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J Plant Res. 2003 Feb;116(1):19-25. Epub 2002 Nov 21.

Notes on the pollination biology of Notylia nemorosa (Orchidaceae): do pollinators necessarily promote cross pollination?

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1
Departamento de Botânica, Instituto de Biologia, Universidade Estadual de Campinas, CP 6109, Campinas, SP 13083-970, Brazil. rbsinger1@yahoo.com

Abstract

The pollination biology of Notylia nemorosa was elucidated from field and ex situ observations. Field observations were carried out in Minas Gerais, southeastern Brazil, where this orchid is pollinated by males of Eulaema nigrita(Euglossini). Plants cultivated in Campinas (São Paulo State, southeastern Brazil) were eventually pollinated by males of Eulaema nigrita and Euglossa melanothricha(Euglossini). In both cases, Euglossini males collect aromatic compounds produced on the surface of the lip, fix the pollinaria on the dorsal surface of the labrum and perform pollination. This species is protandrous. Recently opened flowers present their stigmatic surfaces blocked and thus flowers act only as pollen donors. After 2-3 days the viscidium dries out and pollinaria cannot be removed anymore. Then, a narrow slit opens in the stigmatic cavity, allowing pollen deposition. Experiments performed with cultivated plants suggest that this orchid species is strongly, though not completely self-incompatible. Pollination experiments showed that bees tend to stay several minutes in each inflorescence. This behavior may promote some degree of geitonogamous pollination because flowers in male and female phases coexist in the same inflorescence. The combination of self-incompatibility with this specific pollinator behavior may explain the rarity of fruits in several neotropical reward-offering Orchidaceae.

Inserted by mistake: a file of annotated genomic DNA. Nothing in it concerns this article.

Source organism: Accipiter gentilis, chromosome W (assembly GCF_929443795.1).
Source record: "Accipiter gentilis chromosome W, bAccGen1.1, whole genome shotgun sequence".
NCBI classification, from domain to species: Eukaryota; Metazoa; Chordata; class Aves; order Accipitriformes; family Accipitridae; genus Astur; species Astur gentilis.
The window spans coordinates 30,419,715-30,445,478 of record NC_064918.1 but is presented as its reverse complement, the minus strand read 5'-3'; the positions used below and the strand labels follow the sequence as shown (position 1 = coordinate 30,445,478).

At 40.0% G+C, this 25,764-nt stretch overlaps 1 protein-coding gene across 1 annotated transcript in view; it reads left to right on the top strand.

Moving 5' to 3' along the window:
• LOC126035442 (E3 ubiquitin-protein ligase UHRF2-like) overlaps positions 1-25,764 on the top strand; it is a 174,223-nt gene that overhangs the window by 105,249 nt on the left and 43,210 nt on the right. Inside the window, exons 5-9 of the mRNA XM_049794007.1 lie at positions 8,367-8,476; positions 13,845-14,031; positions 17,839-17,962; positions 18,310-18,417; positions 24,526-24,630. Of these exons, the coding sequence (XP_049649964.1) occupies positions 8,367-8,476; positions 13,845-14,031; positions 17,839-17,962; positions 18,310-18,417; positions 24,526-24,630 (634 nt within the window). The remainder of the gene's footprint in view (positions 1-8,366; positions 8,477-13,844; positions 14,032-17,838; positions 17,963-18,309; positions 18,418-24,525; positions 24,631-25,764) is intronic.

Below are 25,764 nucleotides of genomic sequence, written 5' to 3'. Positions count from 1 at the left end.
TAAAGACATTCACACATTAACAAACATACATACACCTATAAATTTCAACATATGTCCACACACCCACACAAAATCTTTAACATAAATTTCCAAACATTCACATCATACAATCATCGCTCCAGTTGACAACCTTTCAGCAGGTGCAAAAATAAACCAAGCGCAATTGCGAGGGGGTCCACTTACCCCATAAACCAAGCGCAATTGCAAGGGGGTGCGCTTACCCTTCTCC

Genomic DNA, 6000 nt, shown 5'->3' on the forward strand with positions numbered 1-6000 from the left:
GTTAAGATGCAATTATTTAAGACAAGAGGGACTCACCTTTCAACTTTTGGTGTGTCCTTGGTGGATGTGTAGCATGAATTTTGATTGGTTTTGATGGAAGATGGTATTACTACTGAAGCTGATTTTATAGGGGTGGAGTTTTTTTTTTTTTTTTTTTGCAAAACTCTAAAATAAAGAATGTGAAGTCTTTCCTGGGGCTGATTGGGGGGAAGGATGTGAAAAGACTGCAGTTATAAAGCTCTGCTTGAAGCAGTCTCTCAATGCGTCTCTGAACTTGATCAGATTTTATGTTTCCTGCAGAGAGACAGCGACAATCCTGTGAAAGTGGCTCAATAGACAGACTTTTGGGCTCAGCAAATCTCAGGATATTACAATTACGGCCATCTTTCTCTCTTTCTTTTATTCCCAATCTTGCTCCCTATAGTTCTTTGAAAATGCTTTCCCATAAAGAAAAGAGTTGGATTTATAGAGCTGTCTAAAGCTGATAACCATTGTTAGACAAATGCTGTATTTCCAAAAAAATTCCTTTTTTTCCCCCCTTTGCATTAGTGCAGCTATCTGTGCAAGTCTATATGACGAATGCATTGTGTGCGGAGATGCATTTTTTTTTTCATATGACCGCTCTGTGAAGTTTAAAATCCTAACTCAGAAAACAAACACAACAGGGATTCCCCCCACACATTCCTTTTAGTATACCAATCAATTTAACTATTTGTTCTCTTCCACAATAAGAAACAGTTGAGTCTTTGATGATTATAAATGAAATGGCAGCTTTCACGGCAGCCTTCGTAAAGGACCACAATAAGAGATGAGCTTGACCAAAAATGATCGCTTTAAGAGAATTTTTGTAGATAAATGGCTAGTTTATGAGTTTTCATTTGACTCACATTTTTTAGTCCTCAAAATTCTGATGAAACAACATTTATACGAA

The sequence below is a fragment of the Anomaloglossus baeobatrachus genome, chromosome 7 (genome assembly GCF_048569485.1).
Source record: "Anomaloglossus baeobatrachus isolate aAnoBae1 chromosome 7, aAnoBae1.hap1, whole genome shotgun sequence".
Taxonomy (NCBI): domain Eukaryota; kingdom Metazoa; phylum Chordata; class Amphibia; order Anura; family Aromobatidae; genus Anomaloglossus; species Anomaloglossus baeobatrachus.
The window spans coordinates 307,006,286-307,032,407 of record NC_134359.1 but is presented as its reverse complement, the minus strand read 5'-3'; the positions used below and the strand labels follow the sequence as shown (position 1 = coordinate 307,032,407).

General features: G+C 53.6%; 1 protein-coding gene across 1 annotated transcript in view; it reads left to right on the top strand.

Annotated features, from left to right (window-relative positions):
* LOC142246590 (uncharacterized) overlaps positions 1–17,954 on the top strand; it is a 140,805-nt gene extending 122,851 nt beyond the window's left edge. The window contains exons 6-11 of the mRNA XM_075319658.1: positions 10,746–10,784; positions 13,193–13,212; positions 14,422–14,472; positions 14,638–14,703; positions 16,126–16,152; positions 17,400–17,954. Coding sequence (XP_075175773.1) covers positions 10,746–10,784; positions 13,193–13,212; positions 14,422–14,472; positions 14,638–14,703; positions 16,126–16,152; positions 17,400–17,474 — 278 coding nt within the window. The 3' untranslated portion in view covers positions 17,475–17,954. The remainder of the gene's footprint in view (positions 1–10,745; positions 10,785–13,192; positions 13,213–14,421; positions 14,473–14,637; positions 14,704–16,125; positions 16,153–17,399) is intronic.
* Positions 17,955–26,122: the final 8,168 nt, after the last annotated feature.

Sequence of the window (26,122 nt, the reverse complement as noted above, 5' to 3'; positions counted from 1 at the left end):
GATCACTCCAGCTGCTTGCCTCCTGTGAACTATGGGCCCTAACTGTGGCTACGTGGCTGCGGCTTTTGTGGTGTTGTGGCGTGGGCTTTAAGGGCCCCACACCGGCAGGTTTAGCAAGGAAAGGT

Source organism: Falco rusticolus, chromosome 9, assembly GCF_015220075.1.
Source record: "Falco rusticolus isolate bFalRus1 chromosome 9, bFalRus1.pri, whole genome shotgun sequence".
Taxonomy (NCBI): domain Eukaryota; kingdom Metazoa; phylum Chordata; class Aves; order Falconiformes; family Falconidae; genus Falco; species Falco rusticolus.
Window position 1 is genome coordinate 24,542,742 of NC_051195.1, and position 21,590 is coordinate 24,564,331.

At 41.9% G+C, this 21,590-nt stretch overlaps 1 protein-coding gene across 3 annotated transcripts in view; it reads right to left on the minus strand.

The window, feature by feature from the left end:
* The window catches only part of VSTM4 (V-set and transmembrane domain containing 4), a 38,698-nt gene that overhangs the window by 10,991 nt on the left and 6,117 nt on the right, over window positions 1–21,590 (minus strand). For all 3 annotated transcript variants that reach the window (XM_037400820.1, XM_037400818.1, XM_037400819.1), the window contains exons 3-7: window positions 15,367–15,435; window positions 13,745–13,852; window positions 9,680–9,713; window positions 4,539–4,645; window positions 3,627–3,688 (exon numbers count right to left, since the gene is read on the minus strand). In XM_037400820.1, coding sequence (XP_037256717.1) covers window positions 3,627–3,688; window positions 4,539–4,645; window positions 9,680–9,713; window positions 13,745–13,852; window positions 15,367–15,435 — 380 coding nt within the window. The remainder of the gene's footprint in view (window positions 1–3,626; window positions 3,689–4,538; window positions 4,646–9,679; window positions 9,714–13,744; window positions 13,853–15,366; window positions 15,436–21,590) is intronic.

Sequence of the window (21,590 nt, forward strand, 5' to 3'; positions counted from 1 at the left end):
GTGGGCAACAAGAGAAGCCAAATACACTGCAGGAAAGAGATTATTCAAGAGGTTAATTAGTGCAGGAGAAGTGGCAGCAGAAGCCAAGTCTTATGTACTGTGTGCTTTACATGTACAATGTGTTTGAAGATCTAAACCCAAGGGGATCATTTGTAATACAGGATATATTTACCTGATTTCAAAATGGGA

PMID:
12605296
DOI:
10.1007/s10265-002-0064-4
[Indexed for MEDLINE]
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